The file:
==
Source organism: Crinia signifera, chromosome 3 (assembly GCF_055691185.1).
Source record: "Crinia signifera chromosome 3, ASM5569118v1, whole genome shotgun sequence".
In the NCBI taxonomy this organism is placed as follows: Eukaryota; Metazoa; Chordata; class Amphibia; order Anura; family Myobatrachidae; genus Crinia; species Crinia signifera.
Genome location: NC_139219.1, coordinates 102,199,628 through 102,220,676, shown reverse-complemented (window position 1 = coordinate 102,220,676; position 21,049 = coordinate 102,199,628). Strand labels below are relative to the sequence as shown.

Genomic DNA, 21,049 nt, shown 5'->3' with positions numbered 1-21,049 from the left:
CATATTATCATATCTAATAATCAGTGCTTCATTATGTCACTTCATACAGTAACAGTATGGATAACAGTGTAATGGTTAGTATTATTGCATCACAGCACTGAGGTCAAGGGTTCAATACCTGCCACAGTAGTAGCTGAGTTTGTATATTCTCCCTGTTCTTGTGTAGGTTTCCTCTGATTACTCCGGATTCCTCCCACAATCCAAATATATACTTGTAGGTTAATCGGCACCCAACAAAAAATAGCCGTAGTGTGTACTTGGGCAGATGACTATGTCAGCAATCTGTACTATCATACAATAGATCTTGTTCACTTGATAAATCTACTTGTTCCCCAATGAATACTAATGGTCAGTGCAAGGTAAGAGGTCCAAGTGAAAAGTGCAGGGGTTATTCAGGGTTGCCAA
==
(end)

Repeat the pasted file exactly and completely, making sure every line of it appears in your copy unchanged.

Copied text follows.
Source organism: Crinia signifera, chromosome 3 (assembly GCF_055691185.1).
Source record: "Crinia signifera chromosome 3, ASM5569118v1, whole genome shotgun sequence".
In the NCBI taxonomy this organism is placed as follows: Eukaryota; Metazoa; Chordata; class Amphibia; order Anura; family Myobatrachidae; genus Crinia; species Crinia signifera.
Genome location: NC_139219.1, coordinates 102,199,628 through 102,220,676, shown reverse-complemented (window position 1 = coordinate 102,220,676; position 21,049 = coordinate 102,199,628). Strand labels below are relative to the sequence as shown.

Genomic DNA, 21,049 nt, shown 5'->3' with positions numbered 1-21,049 from the left:
CATATTATCATATCTAATAATCAGTGCTTCATTATGTCACTTCATACAGTAACAGTATGGATAACAGTGTAATGGTTAGTATTATTGCATCACAGCACTGAGGTCAAGGGTTCAATACCTGCCACAGTAGTAGCTGAGTTTGTATATTCTCCCTGTTCTTGTGTAGGTTTCCTCTGATTACTCCGGATTCCTCCCACAATCCAAATATATACTTGTAGGTTAATCGGCACCCAACAAAAAATAGCCGTAGTGTGTACTTGGGCAGATGACTATGTCAGCAATCTGTACTATCATACAATAGATCTTGTTCACTTGATAAATCTACTTGTTCCCCAATGAATACTAATGGTCAGTGCAAGGTAAGAGGTCCAAGTGAAAAGTGCAGGGGTTATTCAGGGTTGCCAA